About this text
The Muntakhab-Ut-Tawarikh (1590-1615)was composed in those by Abd Al-Qadir Badauni. The latter was appointed as an Imam by the Emperor Akbar in 1575-76. The chronicle comprises three volumes. The first volume covers the history of India from the Ghaznavide Dynasty (AD 977)to the death of Humayun (AD 1556). The second volume covers the first forty years of Akbar's reign and the final volume contains biographical details of religious leaders, scholars, philosophers, physicians and poets. The text was translated and edited from Persian to English by George S.A.Ranking, Sir Wolseley Haig and W.H.Lowe and published between 1884 and 1925 by the Asiatic Society of Bengal. Badauni's account is considered important as it is read in contrast to Abul Fazl's Akbarnama due to its critical portrayal of Akbar's reign and dispensation. Our selected excerpts contain descriptions of famines, conditions of dearth, feasts, charity and abstinence.Badayuni's comments on revenue and price regulation are a contrast to the discussions in the Akbarnama. As his verse interpolations are an important vehicle for the criticism of society and governance, our selections include much of this poetry
A HISTORY OF INDIA MUNTAKHABU-T-TAWARIKH
At this juncture, when Time departing from its usual custom, has treated me in the matter of leisure with some sort of liberal-ity, it has come about that I have been able to steal a morsel of the chequered hours of my life from his grasp, so that I renewed my intention and confirmed my purpose, and on this ground that there is no bygone event which has not left something for the present,
Once more he led his army against Somnát, which is a large city on the coasts of the ocean, a place of worship of the Brah¬mans [Page 28] who worship a large idol. There are many golden idols there. Although certain historians have called this idol Manát, and say that it is the identical idol which the Arab idolators brought to the coasts of Hindustán in the time of the Lord of the Missive (may the blessing and peace of God be upon him), this story has no foundation, because the Brahmans of India firmly believe that this idol has been in that place since the time of Kishan, that is to say four thousand years and a fraction. Its name too, in the Hindí language, is really Sobha Náth, that is to say Lord of Beauty, and not Manát. The reason for this mistake must surely be the resemblance in name, and nothing else. In this expedition, having taken the city of Patan2 which is known as Naharwáls, a city of Gujerát, and having obtained a great supply of provisions from thence, he arrived at Somnát where the garrison closed the gates of the fort against him, and reaped their reward in rapine and plunder. The fort was taken and Mahmúd broke the idol in fragments and sent it to Ghaznín, where it was placed at the door of the Jámi‘ Masjid and trodden under foot.3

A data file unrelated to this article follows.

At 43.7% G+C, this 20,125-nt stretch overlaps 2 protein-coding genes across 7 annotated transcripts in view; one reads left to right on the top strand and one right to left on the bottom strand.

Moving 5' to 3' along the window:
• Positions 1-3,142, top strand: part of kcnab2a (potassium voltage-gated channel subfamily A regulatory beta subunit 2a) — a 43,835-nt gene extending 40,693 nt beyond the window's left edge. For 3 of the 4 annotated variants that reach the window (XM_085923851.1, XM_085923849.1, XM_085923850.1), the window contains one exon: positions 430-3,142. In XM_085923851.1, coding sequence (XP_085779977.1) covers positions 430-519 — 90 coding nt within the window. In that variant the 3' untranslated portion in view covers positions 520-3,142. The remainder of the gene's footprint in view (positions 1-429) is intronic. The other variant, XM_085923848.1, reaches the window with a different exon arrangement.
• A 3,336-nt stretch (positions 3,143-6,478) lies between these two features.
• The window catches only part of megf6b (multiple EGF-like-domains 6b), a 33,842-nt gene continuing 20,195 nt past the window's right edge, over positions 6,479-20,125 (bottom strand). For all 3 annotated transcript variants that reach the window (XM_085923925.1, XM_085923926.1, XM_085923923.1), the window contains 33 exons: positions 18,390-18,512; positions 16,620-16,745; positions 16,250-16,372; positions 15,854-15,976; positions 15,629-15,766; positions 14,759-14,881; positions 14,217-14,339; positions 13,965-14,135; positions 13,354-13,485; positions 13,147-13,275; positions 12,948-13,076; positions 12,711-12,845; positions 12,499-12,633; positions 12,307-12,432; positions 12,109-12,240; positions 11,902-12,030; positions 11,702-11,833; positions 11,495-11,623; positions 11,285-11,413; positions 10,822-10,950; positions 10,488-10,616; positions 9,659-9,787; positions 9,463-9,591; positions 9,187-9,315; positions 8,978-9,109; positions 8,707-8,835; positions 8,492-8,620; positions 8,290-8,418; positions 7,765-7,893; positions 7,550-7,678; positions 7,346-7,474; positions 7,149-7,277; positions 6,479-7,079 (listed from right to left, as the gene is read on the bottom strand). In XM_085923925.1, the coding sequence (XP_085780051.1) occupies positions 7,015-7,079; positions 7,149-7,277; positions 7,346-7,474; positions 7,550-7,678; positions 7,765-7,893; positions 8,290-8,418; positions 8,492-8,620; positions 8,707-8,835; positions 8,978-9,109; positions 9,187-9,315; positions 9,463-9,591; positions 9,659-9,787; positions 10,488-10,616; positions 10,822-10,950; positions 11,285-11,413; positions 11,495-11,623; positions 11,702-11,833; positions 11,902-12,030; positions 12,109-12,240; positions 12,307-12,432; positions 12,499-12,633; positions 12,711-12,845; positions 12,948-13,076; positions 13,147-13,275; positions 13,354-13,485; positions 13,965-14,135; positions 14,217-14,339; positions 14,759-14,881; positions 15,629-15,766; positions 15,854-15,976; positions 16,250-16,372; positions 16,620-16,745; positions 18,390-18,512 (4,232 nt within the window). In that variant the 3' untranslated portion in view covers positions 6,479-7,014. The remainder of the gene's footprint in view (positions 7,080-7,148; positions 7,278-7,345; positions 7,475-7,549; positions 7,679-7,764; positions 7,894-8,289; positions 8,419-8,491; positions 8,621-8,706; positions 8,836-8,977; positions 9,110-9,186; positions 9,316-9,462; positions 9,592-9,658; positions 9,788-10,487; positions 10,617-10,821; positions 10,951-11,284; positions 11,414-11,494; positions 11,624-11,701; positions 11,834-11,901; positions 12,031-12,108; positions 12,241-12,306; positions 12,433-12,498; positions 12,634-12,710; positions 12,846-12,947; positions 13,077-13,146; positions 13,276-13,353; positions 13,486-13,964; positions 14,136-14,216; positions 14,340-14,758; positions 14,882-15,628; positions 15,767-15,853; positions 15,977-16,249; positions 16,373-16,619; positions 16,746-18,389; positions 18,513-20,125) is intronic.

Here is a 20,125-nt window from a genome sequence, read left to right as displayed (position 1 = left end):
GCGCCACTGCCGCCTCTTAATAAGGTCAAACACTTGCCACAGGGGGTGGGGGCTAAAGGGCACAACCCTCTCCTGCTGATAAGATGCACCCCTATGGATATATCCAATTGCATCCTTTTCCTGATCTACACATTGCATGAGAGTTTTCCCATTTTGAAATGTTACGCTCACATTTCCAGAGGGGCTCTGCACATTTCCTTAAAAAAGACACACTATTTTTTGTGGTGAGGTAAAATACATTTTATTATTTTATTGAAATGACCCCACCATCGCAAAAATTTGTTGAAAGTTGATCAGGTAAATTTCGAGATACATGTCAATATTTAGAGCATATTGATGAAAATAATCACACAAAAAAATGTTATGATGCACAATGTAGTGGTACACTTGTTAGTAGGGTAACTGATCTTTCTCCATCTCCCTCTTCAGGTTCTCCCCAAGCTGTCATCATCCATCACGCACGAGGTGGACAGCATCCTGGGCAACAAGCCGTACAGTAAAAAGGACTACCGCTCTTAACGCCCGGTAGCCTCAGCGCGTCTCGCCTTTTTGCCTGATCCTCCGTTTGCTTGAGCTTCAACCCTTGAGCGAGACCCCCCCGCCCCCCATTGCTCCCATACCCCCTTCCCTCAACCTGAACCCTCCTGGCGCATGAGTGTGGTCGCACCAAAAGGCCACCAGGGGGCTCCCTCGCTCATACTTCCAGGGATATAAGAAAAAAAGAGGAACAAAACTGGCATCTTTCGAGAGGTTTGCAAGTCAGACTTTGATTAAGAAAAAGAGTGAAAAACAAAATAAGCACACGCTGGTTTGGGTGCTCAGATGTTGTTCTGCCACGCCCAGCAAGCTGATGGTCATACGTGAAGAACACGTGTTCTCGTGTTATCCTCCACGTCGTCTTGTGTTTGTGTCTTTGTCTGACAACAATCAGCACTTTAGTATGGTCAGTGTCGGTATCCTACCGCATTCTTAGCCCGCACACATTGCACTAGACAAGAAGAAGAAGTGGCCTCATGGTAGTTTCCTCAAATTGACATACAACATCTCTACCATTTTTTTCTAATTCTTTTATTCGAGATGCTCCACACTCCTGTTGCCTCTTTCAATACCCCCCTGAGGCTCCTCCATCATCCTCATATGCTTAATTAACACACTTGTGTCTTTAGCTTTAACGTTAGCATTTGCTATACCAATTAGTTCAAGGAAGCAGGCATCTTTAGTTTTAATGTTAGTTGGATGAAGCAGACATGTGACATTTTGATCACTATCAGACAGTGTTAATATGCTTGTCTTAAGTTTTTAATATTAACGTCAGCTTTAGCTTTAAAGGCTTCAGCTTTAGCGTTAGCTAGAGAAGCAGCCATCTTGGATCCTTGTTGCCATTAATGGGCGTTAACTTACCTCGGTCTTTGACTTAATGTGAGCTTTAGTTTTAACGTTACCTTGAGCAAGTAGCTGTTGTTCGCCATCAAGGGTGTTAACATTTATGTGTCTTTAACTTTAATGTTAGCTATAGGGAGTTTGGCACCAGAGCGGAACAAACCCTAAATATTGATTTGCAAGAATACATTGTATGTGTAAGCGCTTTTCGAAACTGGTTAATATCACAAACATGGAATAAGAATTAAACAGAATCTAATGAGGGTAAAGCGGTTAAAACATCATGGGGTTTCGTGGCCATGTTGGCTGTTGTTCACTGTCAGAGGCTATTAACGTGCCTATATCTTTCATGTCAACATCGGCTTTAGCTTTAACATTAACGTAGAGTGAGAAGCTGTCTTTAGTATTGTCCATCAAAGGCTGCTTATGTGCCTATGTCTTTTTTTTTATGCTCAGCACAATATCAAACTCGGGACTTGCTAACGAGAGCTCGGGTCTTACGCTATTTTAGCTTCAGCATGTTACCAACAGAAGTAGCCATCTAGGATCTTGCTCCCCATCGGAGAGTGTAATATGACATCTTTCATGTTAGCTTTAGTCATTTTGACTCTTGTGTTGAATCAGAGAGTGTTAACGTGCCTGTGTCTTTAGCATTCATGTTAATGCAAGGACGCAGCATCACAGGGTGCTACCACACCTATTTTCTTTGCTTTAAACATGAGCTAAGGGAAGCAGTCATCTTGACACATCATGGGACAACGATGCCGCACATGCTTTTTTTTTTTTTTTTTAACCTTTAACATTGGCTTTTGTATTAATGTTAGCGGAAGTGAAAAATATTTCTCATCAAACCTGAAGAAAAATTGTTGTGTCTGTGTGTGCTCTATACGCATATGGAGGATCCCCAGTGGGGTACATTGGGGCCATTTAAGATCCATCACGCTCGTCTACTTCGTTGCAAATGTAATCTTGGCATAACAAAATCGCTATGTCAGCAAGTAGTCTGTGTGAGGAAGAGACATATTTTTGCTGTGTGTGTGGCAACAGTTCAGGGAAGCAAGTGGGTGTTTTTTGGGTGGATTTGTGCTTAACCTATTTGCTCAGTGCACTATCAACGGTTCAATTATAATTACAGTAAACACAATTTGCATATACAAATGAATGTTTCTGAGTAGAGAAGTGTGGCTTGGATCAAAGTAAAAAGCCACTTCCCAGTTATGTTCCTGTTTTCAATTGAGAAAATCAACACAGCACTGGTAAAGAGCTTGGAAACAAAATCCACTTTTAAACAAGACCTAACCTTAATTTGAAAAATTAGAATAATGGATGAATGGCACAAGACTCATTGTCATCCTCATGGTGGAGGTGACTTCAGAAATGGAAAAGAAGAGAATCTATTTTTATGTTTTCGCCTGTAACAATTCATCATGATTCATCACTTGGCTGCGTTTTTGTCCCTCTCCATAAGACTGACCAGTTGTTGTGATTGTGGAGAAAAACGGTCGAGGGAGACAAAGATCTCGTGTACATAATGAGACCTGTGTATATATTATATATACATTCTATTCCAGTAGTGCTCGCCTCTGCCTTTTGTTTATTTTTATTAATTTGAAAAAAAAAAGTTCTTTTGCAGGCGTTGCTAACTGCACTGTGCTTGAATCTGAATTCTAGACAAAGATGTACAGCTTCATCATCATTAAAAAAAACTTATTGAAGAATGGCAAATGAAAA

At the time of his return, not considering it expedient to fight with Bairám Dev, one of the mighty Rájás of Hindustán who stood in his way, Mahmúd turned towards Multán by way of [Page 29] Sindh. His army suffered great hardships from scarcity of water and forage, until with great difficulty he reached Ghaznín in the year 417 H.
And in the Tazkira of Muhammad Ufí,1 the following Qita‘h has been attributed to the Sultán Mahmúd.
In the name of God the merciful, the compassionate: Praise be to God the Lord of the worlds, and blessings upon the best of His created beings, Muhammad, his family and com-panions all of them. To proceed, it is said in certain traditionary sayings, that two things tend to prolong life, and to cause rain to fall and trees to grow, one of these is to assist the oppressed—the other to repress the tyrannical. An argument which they have advanced in support of this is that the prophet, may the peace and blessing of God be upon him, declared that the heavens are established by righteousness (equity). Equity is like the bird which, wherever it casts its shadow, secures an amplitude of [Page 58] wealth, and the place where it builds its nest becomes the centre of durability, and rain falls from the heaven, while tyranny and oppression is as a bird which, wherever it flies, leads to famine and life and modesty are lost from among mankind. And God, may He be glorified and exalted, preserves the Emperor of Islám, and the just king Bahrám Sháh ibn Mas‘úd Sháh ibn Ibráhím Sháh ibn Mas‘úd Sháh ibn Mahmúd Sháh, from iniquity and oppression, and although the whole world should combine to write and describe the stock and supply of grateful acknowledg-ment of this slave's heart, they would have no power to express it, and the tree which the king of the kingdom planted for the discovery of the secrets of the unseen, even Gabriel and Michael were precluded from having any share therein: it is certain that in all circumstances the just man is happy and the tyrant is miserable, and the worst of all oppression is this that a small party should read a subject and not understand it, but become arrogant with regard to it and loosen the tongue of censure against the learned. Hence it is that our prophet,may the peace and blessing of God be upon him, said, Pity three people, a rich man who has become poor, the great man of a tribe who is dis-graced, and a wise man among fools. A book which is written in the language of the learned in the knowledge of God, demands an acute and discriminating mind such as that of Báyazíd and [Page 59] Shiblí these men of wisdom who read that book and appreciate that which is written in it, but who have not the slightest trace of religious knowledge, it must be from spite and ignorance that they find fault with the book, and this is a proof of their blindness of heart that they call the Ál-i-Marwán contemptible, and carry their eulogy of the elect family, may the peace and blessing of God be upon it, beyond bounds while they exalt the commander of the faithful ‘Alí, may God be merciful to him, above the other companions, may God be graciously pleased with them, and they do not see that he has been placed below Síddíq and Fárúq and Zú‘Núrain on the ground of descent and rightful succession, and there is a true story related of the Lord of the Created beings Muhammad Mustafá, may the peace and blessing of God be upon him, with reference to the vices of the Ál-i-Marwán and the virtues of the Ál-i-Muhammad Mustafá, may the peace and blessing of God be upon him. If it is a lie, and most people believe it to be so, reason tells us that it is true, and the word of the true God is this, “Oh God, adorn the world with those learned men who fear thee or who reverence thy people, and do not make me to suffer at the hands of those who are wanderers from the path of thy love, for thy mercy's sake [Page 60] and for thy bounty and beneficence oh Thou most merciful,” and this verse is from the Hadíqat.